Family man, physician, athlete, nature enthusiast. Born on April 16, 1957, in Winnipeg; died on March 7, 2014, in St. Catharines, Ont., of brain cancer, aged 56.
From a young age, Marty knew what he wanted to do when he grew up. When he was only 7, he happened to peer out the bedroom window of his Winnipeg home and see a paramedic caring for a patient on a stretcher. Fascinated and moved by what he saw, he decided at that moment to become a doctor and spend his life helping others.
After his family moved to Toronto, where he attended high school, Marty travelled to Israel to study at a yeshiva, following which he completed his undergraduate degree at Yeshiva University in New York City. He returned to Canada for medical school at the University of Toronto and further specialization at Queen’s University in Kingston, Ont.
He then built a career as a hematologist and oncologist in the Niagara region, where he and his wife, Rosalie, raised their three sons, Adam, Jonathan and Daniel.
When he was 42, Marty was diagnosed with blood cancer. After treatment from his colleagues, he returned to work with them – now armed with the unique perspective of having had a close call with the disease himself. Having experienced both sides of the bed, he could relate to his patients on a first-hand, personal basis.
He was dedicated to his work, but took time to pursue many athletic endeavours as well. He ran a marathon and cycled in 100- and 160-kilometre charity events, raising money for cancer treatment and research. As both a cancer doctor and survivor, Marty was committed to such activities, so much so that even after a serious cycling accident left him with multiple fractures, he went right back to his intensive training well before Rosalie thought it advisable. Not surprisingly, she affectionately referred to him as “the machine.”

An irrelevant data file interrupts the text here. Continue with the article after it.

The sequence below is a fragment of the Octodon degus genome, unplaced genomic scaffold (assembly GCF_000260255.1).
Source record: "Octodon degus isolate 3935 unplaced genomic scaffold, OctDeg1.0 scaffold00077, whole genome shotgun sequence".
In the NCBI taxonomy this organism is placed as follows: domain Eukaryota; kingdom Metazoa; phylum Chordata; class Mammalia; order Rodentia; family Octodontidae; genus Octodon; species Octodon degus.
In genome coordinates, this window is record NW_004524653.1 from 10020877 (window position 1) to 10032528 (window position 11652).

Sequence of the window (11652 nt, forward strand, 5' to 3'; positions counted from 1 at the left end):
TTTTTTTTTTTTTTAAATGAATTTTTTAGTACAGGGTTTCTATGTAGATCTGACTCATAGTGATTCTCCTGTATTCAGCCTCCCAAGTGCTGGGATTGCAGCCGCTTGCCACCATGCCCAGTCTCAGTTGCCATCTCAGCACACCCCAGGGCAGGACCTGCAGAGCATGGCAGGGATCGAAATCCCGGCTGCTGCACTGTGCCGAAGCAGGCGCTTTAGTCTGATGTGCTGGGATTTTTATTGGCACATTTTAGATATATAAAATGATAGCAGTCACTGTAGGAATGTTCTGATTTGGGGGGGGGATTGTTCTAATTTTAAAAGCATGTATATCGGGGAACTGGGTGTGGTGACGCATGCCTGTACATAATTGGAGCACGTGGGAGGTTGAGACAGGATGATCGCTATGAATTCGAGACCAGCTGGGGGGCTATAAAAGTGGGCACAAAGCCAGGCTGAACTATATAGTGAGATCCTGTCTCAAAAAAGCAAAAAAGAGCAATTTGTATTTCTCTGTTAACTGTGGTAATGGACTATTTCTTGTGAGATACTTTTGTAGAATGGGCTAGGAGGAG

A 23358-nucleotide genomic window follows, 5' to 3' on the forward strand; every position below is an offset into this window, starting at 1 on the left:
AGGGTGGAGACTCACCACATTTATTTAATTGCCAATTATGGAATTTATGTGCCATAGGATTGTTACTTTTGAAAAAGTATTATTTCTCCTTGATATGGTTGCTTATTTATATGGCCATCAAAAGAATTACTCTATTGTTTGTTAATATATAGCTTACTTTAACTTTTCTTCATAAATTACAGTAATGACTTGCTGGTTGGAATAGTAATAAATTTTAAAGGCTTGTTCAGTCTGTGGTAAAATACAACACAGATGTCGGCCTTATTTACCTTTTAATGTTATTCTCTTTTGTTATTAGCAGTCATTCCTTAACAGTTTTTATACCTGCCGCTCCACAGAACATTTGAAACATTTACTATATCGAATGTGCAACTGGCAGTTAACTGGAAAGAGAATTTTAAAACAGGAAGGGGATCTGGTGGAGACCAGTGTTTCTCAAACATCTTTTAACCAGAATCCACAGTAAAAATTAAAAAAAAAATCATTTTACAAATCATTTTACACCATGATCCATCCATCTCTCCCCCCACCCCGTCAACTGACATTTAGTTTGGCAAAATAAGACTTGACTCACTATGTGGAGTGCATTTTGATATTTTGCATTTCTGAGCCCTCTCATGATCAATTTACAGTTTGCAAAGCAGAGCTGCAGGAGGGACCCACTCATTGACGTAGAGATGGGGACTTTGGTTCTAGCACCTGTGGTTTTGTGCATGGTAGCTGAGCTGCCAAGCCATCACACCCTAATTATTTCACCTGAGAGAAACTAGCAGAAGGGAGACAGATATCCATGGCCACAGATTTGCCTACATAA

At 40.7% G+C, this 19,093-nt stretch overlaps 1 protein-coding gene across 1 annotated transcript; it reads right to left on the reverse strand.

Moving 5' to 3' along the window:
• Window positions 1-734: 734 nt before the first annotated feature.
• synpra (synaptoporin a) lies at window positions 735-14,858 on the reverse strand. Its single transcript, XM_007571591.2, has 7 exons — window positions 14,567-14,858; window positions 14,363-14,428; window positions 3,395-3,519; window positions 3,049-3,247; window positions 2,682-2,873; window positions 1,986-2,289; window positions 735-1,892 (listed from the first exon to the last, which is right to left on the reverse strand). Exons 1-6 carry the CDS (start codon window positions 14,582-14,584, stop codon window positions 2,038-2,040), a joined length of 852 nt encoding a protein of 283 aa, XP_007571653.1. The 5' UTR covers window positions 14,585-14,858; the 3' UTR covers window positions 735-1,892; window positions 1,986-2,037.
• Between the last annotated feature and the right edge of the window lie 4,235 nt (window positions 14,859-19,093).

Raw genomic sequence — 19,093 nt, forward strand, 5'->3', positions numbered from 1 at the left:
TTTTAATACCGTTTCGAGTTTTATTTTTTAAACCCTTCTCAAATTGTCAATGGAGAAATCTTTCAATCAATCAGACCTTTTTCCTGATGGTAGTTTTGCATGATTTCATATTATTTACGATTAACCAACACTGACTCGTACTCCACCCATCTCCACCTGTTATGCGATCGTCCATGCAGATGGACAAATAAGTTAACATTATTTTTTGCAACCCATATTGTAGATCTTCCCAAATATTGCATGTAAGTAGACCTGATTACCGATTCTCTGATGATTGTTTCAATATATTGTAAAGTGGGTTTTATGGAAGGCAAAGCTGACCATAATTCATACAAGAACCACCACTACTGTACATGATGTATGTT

Marty also loved to relax in the outdoors. Some of his happiest moments were spent tending to his ornate landscaping, walking his dogs, and canoeing various Ontario waterways. His compassion extended beyond his patients to all living things: He once found and helped rehabilitate an injured hawk, releasing it back into the wild himself a few weeks later. And when dozens of baby turtles hatched in the backyard, he raced to usher them away from the hazardous road and down to the pond.
Marty also knew that Canada was filled with natural beauty and thought it important to explore its many wonders with his family, including memorable road trips through the Maritimes.
Fourteen years after his first diagnosis, Marty unexpectedly fell ill with another aggressive form of cancer. Less than a month later, he passed away in St. Catharines General Hospital – the very place he had spent so much of his life caring for others. Students at McMaster University’s medical school awarded him a teaching honour for his mentorship work, and a team from the local cancer centre will ride in a cycling fundraiser with “Inspired by Marty” logos on their shirts. He would be truly humbled that so many people remember him with such tributes.
Marty taught by example the importance of being a productive, compassionate human being. From the little boy with big dreams in Winnipeg, to the true gentleman he exemplified in St. Catharines, he tried to live life to the fullest, bring comfort to others, and make the world a better place. And he did.
Jonathan Samosh is Marty’s son.Report Typo/Error
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